Below you can find the complete list of online discusions held until now.
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In many countries, agricultural development has traditionally focused on raising productivity and maximizing production of cereals, making it difficult for people to access foods that are richer in protein and minerals, such as milk, meat, fish, eggs, beans, vegetables, and fruits, which are often more expensive than cereals. The lack of nutrition training of agricultural workers is acknowledged globally as a significant barrier to combating malnutrition through agriculture and food systems.
Following the request by the CFS, the HLPE is approaching the issue of biofuels through the lens of food security, taking into consideration a wide range of issues such as: forecasted demand, competition for biomass feedstock and for land, benefits along the biofuel production chain, the role of smallholders, social issues, new technologies etc. Please share your knowledge and views on this multifaceted topic to respond to the key question: are biofuels compatible with food security concerns or are they not adding too much to the – already unmet - challenge to feeding the world?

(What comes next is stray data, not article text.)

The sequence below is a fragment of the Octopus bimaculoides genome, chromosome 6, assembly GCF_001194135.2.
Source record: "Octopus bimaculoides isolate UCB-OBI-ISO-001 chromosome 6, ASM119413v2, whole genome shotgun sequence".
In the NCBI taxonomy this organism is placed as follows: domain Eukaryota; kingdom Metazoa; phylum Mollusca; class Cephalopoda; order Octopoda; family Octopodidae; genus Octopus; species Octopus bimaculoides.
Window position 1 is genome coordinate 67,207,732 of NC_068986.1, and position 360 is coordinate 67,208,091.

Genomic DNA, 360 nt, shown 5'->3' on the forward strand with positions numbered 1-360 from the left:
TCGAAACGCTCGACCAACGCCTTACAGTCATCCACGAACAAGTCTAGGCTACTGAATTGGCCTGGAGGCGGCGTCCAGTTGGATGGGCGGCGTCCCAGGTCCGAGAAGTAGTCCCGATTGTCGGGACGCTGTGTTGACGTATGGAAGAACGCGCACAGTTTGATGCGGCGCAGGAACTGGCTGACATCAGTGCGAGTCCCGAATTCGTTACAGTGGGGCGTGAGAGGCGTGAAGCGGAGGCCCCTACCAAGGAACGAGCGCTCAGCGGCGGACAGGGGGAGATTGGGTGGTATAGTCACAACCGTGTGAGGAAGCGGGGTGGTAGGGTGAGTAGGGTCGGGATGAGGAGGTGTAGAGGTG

A large percentage of word poverty is rural, largely directly or indirectly associated with smallholder farming. Smallholder farmers produce most of the food consumed locally, and food security at a world scale thus importantly depends on the investments made by external actors and by the smallholders themselves in their agricultural production. What are the constraints that limit these investments and what can be done to encourage investments in smallholder agriculture.
Social protection has risen rapidly up the development policy agenda in the last decade. Although increasingly dominated by conditional and unconditional cash transfer programmes, the wide range of instruments that aim to alleviate poverty and manage livelihood risks often have direct, intended implications for food security.
According to the Food and Agriculture Organization of the United Nations (FAO) commissioned study "Global Food Losses and Food Waste" roughly one third or 1.3 billion tons of the food produced in the world for human consumption every year gets lost or wasted.